15th November 2021
Flooding is a devastating experience for customers – the risk of losing personal possessions and seeing severe damage to their homes brings uncertainty and a range of challenges to customers’ daily lives. It’s an insurers’ priority to respond as quickly as possible and support customers when they need it most. Our Regional Director of Major Complex Loss, James Miller shares his reflections on the major flooding seen in London this Summer and highlights what can be done to mitigate the risk of flooding going forward.
Floods caused by torrential rain and storms in July 2021 were widespread across West and North London. This rainfall impacted buildings across large parts of London, especially centred around affluent areas in West London such as Kensington and Maida Vale. As a month’s worth of rain fell in one 24-hour period, St James’s Park in London was reported as the wettest place in the country on 25 July with 41.6mm of rainfall recorded by the Met Office. The London Fire Brigade attended hundreds of incidents after floodwater entered properties across Kingston, Redbridge, and Leytonstone, they were rescuing people stranded in cars, attending basement flooding and reports of ceilings collapsing.
The flash floods affected many commercial and residential buildings. With limited space in London, it is not unusual to see properties extending downwards, creating basement living spaces, which then become especially vulnerable to flooding and were primarily the subject matter of claims our clients received.
The standard of fixtures, fittings and finishes in affluent areas of London are of a high standard – directly impacting upon claims costs. This coupled with the fact basement living spaces are complex from a construction point of view, often involving tanking systems, which can be compromised by the inundation of flood waters and therefore pose difficulties from a technical point of view and can be very costly.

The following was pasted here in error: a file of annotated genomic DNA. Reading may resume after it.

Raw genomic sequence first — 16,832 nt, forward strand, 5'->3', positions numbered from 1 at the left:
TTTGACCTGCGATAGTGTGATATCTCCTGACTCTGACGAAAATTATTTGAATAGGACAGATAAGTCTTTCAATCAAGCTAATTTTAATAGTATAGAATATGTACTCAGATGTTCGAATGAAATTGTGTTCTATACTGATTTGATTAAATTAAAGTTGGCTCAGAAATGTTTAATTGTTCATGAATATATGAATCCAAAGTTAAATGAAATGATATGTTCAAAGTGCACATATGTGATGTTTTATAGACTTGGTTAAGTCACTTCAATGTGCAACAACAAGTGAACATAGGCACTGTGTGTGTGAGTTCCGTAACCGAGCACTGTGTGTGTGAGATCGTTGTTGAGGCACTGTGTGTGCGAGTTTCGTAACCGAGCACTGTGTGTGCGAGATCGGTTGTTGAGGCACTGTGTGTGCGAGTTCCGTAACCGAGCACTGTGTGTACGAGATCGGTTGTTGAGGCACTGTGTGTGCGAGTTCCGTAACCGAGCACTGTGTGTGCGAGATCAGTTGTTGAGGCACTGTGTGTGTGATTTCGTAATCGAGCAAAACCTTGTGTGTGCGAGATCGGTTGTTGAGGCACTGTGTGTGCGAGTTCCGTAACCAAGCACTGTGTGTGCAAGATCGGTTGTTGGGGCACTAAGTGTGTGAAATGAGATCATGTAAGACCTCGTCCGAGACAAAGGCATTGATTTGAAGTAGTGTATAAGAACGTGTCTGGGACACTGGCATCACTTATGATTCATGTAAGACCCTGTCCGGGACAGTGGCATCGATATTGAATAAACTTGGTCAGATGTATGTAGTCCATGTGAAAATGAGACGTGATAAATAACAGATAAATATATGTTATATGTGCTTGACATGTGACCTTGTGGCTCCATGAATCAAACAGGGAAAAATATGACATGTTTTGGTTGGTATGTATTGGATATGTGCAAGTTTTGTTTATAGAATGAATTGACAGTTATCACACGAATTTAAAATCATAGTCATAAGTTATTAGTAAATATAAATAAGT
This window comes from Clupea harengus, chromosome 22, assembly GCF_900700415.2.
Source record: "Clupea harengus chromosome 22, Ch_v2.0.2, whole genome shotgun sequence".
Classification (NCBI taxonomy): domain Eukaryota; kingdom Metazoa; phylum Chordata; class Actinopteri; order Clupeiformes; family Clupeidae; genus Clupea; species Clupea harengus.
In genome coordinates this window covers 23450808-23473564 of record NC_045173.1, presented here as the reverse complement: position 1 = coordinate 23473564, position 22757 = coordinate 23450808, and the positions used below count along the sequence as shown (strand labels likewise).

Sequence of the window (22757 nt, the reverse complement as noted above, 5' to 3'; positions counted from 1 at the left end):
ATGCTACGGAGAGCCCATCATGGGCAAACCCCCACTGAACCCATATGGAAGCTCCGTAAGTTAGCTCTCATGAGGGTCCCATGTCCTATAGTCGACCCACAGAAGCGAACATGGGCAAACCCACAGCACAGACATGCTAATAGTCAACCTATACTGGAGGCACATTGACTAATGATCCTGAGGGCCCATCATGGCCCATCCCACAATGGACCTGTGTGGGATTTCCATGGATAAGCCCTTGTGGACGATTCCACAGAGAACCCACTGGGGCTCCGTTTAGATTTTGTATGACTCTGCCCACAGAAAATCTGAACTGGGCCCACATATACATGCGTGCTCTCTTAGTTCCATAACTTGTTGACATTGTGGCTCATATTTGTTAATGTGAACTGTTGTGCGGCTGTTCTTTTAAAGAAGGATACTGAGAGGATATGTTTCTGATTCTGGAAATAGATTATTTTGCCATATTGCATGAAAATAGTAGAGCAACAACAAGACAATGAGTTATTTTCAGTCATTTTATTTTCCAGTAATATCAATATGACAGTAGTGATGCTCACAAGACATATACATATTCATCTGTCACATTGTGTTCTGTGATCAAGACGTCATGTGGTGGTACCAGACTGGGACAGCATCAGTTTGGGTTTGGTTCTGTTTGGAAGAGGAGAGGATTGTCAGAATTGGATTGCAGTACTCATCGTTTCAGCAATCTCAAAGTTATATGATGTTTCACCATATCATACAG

The cost of alternative accommodation in the capital is also very high and is a major factor in the high claim costs. The costs are driven by normal market factors and the shortage of housing stock in London, which was further exacerbated by the uptick in people requiring rental accommodation because of the floods.
Resilience against flooding is difficult to tackle, for example, all basement accommodation should consider flood mitigation forming part of the building control process. However, even with planning and sump pumps in many basements, the sheer volume of rainwater in a short period of time proved to be too much.
Flooding is now the greatest natural disaster risk in the UK, with an estimated one in six properties in England and Wales at risk. Research from the Met Office shows that by 2050, annual UK flood losses are set to increase by 25% to 80%, depending on whether global temperatures warm by 2°C or 4°C.
With the likelihood for significant rainstorms higher than ever, it is essential that local authorities and the government consider the implications and work with organisations such as Thames Water to improve infrastructure.
The focus on climate change in the recent COP26 conference and from Association of British Insurers (ABI) with the Climate Change Roadmap will continue to push for the government to consider the climate changes’ impact on flooding and the need for better measures to be in place to help prevent this risk.
In 2016, the government and industry jointly set up Flood Re to help those living in homes that had been repeatedly flooded. More recently, it has developed ‘Build Back Better’ (BBB), an extension to the existing scheme where insurers that are offering BBB will assess flooded homes as part of the repair process and fit resilience products to better protect the home against any future flooding.
The government could further help with recovery grants and fixing schemes as some are currently only available after a flood and following extreme regional events, making sure the grants are available before flooding happens will be very beneficial. Some properties are also still being built on flood plains or inappropriate places. Although we know more homes are needed – it’s important that developers also ensure these homes are more resilient.
Flood risk assessments are vital and it’s important that the industry share more positive stories where resilience has worked and all involved are able to learn lessons from every flood event to know what hasn’t worked in the past and what can be prevented in the future.
For more information on major complex loss, please contact our Director, James Miller via firstname.lastname@example.org
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